Pashto is main language spoken in Buner which until 1969 was part of Swat, a moderate number of people speak Punjabi languages (Hindko, Gujri and Majhi dialects). Kohistani is also spoken by few. The national language, Urdu, is also spoken and understood.
The Buner Valley lies on the Peshawar valley border of the Khyber Pakhtunkhwa. It is a small mountain valley, dotted with villages and divided into four sub-divisions. The Mora Hills and the Ilam range divide it from the Swat Valley, the Sinawar range from Yusafzai, the Guru mountains from the MARDAN valley, and the Duma range from the Puran Valley. During the 19th century the inhabitants rose twice against the British, but submitted in 1897. Until the year 2000 it was a part of Malakand Division - until this division was abolished.
In April 2009, the Taliban seized control of Buner, after a brief battle with local residents. Strict rules were reportedly being enforced, including the elimination of video stores, bans on cutting beards, and the prevention of women from appearing in many public places. On 29 April the government responded to the Taliban by sending the army to the region and dropping parachutists by helicopter. By the end of May 2009, almost all of Buner was cleared of the Taliban.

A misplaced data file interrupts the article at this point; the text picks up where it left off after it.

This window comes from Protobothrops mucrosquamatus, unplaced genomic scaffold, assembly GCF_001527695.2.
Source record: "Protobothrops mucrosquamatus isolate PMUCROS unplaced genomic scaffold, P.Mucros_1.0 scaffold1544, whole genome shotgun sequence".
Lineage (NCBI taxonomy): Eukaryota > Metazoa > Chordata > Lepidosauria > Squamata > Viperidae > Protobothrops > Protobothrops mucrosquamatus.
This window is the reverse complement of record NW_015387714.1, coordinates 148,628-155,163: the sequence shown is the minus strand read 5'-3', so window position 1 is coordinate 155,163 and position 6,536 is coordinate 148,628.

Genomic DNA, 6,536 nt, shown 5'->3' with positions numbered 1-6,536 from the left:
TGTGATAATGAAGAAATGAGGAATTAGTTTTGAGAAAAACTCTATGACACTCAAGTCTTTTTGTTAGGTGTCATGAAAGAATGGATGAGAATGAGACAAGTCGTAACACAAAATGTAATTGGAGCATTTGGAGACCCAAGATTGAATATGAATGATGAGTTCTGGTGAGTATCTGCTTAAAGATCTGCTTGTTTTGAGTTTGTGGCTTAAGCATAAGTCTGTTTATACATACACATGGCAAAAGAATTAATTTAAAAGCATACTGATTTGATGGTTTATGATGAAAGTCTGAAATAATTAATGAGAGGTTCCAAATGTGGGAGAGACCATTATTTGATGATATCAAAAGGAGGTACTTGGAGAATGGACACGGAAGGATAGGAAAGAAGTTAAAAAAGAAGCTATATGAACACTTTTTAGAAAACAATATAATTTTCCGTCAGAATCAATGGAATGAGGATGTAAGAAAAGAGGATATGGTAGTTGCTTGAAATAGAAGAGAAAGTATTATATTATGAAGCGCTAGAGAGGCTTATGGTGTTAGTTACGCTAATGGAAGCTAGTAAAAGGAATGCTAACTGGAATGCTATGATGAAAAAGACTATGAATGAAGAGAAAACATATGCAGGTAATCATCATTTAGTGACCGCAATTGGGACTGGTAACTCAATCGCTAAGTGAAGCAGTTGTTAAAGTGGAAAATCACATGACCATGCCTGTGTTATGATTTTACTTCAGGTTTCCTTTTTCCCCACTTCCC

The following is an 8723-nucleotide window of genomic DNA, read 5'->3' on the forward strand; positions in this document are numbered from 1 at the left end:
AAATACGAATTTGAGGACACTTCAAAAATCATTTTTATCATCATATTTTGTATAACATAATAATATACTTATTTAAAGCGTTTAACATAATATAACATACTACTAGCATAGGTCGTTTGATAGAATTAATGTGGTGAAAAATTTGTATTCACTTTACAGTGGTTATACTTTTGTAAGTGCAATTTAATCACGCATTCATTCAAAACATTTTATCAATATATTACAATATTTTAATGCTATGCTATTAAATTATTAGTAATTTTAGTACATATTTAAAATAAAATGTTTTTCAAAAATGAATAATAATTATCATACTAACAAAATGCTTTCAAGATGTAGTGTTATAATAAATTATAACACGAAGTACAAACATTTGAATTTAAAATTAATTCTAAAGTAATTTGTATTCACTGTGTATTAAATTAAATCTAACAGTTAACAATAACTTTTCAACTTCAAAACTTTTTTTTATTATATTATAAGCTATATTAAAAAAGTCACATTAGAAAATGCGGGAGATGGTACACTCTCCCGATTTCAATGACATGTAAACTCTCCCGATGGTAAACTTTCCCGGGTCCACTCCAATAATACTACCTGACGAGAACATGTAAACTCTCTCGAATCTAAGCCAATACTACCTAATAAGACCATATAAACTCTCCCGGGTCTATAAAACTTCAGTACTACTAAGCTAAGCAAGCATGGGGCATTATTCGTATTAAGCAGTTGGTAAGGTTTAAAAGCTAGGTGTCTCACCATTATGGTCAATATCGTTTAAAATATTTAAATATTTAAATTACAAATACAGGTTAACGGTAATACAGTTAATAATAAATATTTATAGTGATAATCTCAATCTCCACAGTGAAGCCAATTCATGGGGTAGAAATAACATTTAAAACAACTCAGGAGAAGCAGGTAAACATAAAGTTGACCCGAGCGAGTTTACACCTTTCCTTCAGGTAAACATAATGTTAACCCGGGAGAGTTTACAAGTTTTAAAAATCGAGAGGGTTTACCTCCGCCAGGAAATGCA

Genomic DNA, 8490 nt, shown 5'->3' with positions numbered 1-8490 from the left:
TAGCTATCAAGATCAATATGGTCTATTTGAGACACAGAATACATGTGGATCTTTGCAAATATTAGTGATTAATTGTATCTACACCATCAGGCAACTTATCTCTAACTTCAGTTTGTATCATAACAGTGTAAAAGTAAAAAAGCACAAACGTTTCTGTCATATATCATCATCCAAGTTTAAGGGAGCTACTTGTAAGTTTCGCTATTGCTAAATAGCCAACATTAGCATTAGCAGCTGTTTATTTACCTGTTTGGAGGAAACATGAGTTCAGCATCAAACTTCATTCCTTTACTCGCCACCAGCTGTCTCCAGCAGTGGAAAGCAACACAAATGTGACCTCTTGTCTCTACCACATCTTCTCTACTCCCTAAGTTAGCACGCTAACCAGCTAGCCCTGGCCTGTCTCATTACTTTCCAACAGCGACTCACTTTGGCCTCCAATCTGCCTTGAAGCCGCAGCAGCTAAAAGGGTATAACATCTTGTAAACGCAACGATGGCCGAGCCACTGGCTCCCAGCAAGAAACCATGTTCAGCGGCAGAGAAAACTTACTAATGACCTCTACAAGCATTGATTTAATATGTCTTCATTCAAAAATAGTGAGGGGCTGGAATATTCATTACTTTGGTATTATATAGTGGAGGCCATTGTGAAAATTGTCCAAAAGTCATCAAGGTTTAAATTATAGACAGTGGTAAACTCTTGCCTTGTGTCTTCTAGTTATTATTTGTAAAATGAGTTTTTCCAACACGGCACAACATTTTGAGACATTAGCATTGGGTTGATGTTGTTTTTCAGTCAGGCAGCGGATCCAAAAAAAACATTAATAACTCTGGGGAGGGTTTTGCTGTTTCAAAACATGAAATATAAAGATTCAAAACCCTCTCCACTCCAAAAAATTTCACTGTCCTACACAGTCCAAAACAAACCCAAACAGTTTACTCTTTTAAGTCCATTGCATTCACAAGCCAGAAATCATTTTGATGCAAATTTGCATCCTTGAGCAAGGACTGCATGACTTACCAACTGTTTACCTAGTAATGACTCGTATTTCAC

On November 2, 2012, a bomb attack killed local anti-Taliban politician Fateh Khan, an ex-leader of the secular Awami National Party and three of his guards as his car left a petrol station. Several people were also injured. According to Pakistan's Express Tribune, Mr Khan was a former ANP leader who had recently joined the Qaumi Watan Party. Mr Khan was also the head of a local tribal anti-Taliban force.
The district have many high and higher secondary schools. Four degree colleges for male students and two intermediate schools and a degree college for female students. Few private sector schools and colleges are also there.
^ One or more of the preceding sentences incorporates text from a publication now in the public domain: Chisholm, Hugh, ed. (1911). "Buner". Encyclopædia Britannica4 (11th ed.). Cambridge University Press.